A teleost structural analogue to the avian bursa of Fabricius
Peer reviewed, Journal article
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OriginalversjonJournal of Anatomy. 2019, 1-11. 10.1111/joa.13147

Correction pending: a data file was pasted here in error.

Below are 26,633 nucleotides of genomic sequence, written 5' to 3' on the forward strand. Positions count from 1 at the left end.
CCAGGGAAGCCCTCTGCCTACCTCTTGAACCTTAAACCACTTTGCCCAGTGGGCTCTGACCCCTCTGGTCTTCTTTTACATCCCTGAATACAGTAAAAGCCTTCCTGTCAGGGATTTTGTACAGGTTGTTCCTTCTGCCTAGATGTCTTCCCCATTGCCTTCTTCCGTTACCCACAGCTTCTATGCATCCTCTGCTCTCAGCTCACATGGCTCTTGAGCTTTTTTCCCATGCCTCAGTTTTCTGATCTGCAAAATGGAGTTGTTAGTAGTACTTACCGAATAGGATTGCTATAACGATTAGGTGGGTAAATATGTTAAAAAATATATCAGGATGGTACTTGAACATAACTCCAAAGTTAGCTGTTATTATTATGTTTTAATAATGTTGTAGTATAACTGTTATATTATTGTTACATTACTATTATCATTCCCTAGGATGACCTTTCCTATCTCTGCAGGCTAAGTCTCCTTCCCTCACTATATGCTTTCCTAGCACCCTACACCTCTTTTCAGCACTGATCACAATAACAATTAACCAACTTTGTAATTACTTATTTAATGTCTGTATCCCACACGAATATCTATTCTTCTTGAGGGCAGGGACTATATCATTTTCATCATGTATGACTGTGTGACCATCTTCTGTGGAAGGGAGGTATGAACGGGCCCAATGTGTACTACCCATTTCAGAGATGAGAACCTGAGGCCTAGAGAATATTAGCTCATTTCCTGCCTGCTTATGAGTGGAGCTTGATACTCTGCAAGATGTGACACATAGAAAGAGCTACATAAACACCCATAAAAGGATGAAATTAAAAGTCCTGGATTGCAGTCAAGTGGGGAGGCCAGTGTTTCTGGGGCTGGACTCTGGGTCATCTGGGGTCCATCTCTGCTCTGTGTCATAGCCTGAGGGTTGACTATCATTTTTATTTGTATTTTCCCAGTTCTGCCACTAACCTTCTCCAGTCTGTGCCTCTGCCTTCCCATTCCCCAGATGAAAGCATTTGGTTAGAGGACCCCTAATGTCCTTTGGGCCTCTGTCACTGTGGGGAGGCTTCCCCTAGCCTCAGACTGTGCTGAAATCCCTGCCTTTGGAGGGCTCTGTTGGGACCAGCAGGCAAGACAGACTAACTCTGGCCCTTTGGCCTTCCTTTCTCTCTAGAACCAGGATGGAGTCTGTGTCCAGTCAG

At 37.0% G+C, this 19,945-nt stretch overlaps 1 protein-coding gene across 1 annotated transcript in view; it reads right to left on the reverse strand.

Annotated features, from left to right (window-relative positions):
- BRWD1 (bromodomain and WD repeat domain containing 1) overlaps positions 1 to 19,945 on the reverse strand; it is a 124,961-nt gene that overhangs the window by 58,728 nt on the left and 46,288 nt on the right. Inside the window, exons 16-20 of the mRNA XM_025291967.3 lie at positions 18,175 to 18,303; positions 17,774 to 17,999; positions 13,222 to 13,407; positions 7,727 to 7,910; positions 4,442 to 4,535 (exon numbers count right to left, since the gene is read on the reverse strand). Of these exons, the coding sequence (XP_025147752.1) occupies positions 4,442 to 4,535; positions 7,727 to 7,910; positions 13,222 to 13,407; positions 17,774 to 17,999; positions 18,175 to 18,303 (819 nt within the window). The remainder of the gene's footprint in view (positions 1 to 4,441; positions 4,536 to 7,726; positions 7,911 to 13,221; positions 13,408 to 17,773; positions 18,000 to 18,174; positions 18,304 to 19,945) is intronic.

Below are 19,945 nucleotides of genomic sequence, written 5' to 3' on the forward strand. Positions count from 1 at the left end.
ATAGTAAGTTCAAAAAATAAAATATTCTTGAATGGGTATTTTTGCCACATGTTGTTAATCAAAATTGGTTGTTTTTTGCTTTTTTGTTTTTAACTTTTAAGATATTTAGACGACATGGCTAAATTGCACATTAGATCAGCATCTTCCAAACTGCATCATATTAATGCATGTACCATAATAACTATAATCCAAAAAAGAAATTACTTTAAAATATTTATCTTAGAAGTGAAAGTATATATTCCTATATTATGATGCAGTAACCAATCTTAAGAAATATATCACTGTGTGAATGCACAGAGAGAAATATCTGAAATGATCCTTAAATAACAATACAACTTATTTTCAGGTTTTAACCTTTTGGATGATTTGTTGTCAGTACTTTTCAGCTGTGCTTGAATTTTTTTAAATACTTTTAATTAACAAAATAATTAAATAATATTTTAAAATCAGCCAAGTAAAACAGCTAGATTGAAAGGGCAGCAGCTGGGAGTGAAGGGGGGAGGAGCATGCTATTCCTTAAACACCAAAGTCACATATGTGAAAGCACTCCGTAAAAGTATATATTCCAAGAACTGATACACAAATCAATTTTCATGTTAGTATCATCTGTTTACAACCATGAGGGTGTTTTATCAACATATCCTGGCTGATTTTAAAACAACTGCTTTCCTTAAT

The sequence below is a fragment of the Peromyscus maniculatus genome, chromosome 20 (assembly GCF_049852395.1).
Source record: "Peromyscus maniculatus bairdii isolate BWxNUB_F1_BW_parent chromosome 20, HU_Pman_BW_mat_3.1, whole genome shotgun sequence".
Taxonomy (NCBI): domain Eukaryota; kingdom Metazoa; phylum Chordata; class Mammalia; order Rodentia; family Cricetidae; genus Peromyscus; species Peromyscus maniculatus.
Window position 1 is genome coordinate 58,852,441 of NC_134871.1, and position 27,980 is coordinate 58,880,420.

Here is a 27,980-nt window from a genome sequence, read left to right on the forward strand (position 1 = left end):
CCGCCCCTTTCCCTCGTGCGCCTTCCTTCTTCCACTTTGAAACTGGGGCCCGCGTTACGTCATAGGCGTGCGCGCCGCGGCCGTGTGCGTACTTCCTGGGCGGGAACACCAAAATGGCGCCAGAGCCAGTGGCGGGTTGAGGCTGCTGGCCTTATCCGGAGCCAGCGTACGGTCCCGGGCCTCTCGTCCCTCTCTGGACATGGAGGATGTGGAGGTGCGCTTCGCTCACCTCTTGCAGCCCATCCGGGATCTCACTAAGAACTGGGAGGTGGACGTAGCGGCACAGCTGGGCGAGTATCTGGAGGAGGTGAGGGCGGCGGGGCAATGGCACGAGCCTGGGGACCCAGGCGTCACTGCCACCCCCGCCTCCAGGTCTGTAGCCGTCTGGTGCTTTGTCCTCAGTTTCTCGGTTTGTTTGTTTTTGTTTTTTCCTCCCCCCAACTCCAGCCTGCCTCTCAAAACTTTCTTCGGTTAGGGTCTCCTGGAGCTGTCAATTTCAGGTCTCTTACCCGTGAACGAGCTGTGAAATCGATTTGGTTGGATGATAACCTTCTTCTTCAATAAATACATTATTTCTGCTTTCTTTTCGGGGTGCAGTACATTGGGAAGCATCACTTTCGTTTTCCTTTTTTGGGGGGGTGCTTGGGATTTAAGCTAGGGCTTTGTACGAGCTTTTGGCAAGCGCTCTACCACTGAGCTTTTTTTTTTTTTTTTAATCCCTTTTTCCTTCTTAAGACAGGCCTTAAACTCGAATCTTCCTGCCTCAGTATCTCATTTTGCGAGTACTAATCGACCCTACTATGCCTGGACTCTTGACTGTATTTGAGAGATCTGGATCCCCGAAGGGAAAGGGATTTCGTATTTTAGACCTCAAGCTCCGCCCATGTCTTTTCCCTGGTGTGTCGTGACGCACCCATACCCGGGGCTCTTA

The bursa of Fabricius is a primary and secondary lymphoid organ considered exclusively present in birds, and studies of this structure have been vital to our current understanding of the adaptive immune system of vertebrates. In this study, we reveal substantial lymphoepithelial tissue in a previously undescribed bursa in Atlantic salmon (Salmo salar ), situated caudal to the urogenital papilla of the cloaca and thus analogous to the anatomical placement of the bursa of Fabricius. We investigated three groups of Atlantic salmon at different maturational stages and characterized the structure by applying dissection, radiology, scanning electron microscopy and histological techniques, including immunohistochemistry and in situ hybridization. We found that the epithelial anlage of the salmon cloacal bursa developed into substantial lymphoepithelial tissue and subsequently regressed following sexual maturation. Such a dynamic development is also a key characteristic of the avian bursa. The presence of intraepithelial lymphocytes was concomitant with expression of the leukocyte‐attracting chemokine CCL19, indicative of lymphoid organ functions. We did not observe recombination or gene conversion in salmon bursal lymphocytes at any developmental stage, indicating the absence of primary lymphoid organ functions in contrast to the bursa of Fabricius. However, the possibility of the bursa to trap both enteric and environmental antigens, combined with the presence of several antigen‐presenting cells residing within the lymphoepithelium, suggest the structure has secondary lymphoid organ functions. We present the discovery of a lymphoid organ in Atlantic salmon with striking topographical similarities to that of the bursa of Fabricius in birds. In addition, the age‐dependent dynamics of its lymphoepithelium suggest functions related to the maturation processes of lymphocytes.